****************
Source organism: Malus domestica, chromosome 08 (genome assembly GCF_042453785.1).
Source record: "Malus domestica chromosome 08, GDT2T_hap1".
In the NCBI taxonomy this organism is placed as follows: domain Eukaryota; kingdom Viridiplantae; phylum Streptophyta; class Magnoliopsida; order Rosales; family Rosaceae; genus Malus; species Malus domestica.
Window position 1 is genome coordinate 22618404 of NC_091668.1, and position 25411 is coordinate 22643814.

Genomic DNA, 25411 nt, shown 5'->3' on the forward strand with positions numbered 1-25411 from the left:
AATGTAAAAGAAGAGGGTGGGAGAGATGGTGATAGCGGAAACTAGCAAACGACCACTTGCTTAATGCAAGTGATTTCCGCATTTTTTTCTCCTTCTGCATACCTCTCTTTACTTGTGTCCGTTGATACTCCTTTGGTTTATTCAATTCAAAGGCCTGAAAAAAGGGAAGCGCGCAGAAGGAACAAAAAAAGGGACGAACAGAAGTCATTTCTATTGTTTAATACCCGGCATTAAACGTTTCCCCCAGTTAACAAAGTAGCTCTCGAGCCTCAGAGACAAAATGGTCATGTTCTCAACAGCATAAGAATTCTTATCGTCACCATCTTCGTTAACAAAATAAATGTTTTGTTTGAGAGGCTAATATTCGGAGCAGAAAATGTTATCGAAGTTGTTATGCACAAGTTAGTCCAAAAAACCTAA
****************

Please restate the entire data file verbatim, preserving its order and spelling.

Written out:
Source organism: Malus domestica, chromosome 08 (genome assembly GCF_042453785.1).
Source record: "Malus domestica chromosome 08, GDT2T_hap1".
In the NCBI taxonomy this organism is placed as follows: domain Eukaryota; kingdom Viridiplantae; phylum Streptophyta; class Magnoliopsida; order Rosales; family Rosaceae; genus Malus; species Malus domestica.
Window position 1 is genome coordinate 22618404 of NC_091668.1, and position 25411 is coordinate 22643814.

Genomic DNA, 25411 nt, shown 5'->3' on the forward strand with positions numbered 1-25411 from the left:
AATGTAAAAGAAGAGGGTGGGAGAGATGGTGATAGCGGAAACTAGCAAACGACCACTTGCTTAATGCAAGTGATTTCCGCATTTTTTTCTCCTTCTGCATACCTCTCTTTACTTGTGTCCGTTGATACTCCTTTGGTTTATTCAATTCAAAGGCCTGAAAAAAGGGAAGCGCGCAGAAGGAACAAAAAAAGGGACGAACAGAAGTCATTTCTATTGTTTAATACCCGGCATTAAACGTTTCCCCCAGTTAACAAAGTAGCTCTCGAGCCTCAGAGACAAAATGGTCATGTTCTCAACAGCATAAGAATTCTTATCGTCACCATCTTCGTTAACAAAATAAATGTTTTGTTTGAGAGGCTAATATTCGGAGCAGAAAATGTTATCGAAGTTGTTATGCACAAGTTAGTCCAAAAAACCTAA